mon 20/05/2019

CD: Little Mix - Glory Days | reviews, news & interviews

CD: Little Mix - Glory Days

CD: Little Mix - Glory Days

Catchier and sassier than those who dislike them without hearing them might think

The Mix recreate 1989 rave culture's field-off-the-M25-at-dawn vibe

Little Mix, like Girls Aloud before them, have developed fast from TV talent newbies into impressively sparkly industry professionals. They won The X Factor in 2011 and released a flabby cover of Damien Rice’s moany fist-pumper, “Cannonball”, but they’ve since honed their act to laser precision. No longer ingénues (if they ever were), they’re a polished showbiz machine with songs to match. They first reached such a status with last year’s Get Weird album and its ubiquitous chart-topper, “Black Magic”. Their fourth long-player sees them snappily consolidate.

Glory Days already has a No.1 hit under its belt, the snappy lost-lover putdown, “Shout Out to My Ex”, with its bouncy riff redolent of George Michael’s “Faith”. It contains other tunes that could equally well become tween/teen phone sing-along regulars. Numbers such as the sassy waltz-jazz bouncer “FU” and the especially catchy “Oops”, featuring Wiz Khalifa collab pal Charlie Puth, both have the requisite cheeky bravado. The latter has a whistled ear-worm hook and deals sweetly with “accidentally” waking up beside an ex.

It carries it’s plastic raunch for teen dreamers with a certain aplomb

Come to think of it, cheating boys and exes are all over Glory Days and if I had any interest in how Perrie, Jesy, Leigh-Anne and Jade had been keeping themselves in the pap-shot sleb mags, I might know what those references were. But I don’t, so we’re left with the music, which is better than those who dismiss Little Mix without hearing them might imagine. Assisted by a who’s who of producers, including MNEK, Cutfather, Norwegian duo Electric (who wrote “Black Magic”), and Netsky/Dua Lipa associate Digital Farm Animals, Little Mix come up with grime-step (“Down and Dirty”), Beyoncé-goes-trap stylings (“Power”), a bubbly power ballad (“Your Love”) and more.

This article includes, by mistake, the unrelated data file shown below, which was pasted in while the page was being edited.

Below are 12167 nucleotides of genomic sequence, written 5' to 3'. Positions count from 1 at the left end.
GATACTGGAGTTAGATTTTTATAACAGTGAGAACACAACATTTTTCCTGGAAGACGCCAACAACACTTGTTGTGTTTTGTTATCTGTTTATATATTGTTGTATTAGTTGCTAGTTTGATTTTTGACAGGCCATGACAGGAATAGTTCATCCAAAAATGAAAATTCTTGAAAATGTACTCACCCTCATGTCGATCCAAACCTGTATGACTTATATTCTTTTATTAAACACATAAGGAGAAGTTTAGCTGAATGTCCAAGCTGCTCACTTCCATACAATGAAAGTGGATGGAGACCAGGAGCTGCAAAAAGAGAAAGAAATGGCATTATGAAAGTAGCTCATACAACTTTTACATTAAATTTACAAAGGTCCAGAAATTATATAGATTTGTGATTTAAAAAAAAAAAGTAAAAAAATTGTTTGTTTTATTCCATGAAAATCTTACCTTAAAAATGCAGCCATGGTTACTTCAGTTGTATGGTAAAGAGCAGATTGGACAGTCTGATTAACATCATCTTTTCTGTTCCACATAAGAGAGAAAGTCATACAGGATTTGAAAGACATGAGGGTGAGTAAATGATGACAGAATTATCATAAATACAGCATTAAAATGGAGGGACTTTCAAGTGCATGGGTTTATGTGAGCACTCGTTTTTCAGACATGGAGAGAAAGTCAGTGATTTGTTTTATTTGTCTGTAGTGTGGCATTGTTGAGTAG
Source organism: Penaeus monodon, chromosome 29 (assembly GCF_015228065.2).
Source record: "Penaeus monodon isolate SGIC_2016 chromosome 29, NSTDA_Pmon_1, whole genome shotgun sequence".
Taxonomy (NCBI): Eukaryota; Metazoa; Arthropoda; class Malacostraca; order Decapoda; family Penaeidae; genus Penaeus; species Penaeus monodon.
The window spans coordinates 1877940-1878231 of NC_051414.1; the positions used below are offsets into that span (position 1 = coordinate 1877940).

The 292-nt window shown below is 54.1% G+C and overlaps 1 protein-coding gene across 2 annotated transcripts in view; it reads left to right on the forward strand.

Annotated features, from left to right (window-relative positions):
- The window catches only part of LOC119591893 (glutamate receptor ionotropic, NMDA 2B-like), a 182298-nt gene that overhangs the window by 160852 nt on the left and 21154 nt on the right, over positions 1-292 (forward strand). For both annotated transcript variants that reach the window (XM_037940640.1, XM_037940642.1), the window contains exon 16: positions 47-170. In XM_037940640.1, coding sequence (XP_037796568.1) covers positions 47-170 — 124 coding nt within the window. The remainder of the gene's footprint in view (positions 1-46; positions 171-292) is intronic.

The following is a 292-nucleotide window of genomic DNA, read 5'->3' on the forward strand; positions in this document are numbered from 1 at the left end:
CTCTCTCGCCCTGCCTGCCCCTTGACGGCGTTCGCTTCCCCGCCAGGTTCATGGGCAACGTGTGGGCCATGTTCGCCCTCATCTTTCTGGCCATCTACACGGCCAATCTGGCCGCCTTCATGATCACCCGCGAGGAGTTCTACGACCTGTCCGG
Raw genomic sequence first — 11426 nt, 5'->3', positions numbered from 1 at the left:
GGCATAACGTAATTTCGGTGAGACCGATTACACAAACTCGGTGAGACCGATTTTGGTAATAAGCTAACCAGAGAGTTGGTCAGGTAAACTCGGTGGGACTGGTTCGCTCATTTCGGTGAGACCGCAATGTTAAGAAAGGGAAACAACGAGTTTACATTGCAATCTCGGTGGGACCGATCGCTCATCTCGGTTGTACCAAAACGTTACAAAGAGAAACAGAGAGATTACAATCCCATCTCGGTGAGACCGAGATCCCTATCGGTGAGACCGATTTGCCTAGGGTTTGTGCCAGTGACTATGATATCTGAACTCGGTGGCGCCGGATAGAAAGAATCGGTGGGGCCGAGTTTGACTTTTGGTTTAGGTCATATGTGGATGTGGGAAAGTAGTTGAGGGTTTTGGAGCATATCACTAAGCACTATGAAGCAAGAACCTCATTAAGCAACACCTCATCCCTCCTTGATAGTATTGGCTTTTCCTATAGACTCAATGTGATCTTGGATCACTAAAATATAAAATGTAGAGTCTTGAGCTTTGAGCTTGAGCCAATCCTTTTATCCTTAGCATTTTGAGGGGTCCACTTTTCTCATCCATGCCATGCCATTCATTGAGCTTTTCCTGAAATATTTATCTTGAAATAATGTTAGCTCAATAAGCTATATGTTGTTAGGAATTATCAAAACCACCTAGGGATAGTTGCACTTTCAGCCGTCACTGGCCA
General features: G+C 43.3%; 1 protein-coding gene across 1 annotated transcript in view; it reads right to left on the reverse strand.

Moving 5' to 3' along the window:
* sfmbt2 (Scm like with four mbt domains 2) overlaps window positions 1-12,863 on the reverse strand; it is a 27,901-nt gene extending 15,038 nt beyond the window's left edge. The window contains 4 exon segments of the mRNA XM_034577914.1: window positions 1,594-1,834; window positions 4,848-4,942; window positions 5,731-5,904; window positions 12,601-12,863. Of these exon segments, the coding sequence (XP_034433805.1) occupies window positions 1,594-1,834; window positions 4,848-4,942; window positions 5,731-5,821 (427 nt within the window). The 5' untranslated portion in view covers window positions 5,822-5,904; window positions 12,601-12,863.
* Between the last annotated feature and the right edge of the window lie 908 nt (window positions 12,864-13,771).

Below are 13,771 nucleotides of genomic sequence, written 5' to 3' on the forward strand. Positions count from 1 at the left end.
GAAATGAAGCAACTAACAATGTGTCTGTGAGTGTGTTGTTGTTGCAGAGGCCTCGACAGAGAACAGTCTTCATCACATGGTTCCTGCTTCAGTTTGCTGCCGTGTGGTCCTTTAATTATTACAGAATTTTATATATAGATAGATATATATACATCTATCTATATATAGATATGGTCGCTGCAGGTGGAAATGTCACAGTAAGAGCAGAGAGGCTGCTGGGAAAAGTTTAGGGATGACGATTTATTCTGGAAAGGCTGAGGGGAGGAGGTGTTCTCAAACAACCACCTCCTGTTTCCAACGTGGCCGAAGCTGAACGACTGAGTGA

Of course there’s much sappy dross on board, too - the pan-piped tropical house of “Touch” and “No More Sad Songs” is especially unlikeable - but trim away the filler, hear the album from an appropriate 21st century school disco perspective, and Glory Days carries it’s plastic raunch for teen dreamers with a certain aplomb.

Watch the video for "Shout Out to My Ex"

Cheating boys and exes are all over 'Glory Days'


Editor Rating: 
Average: 3 (1 vote)

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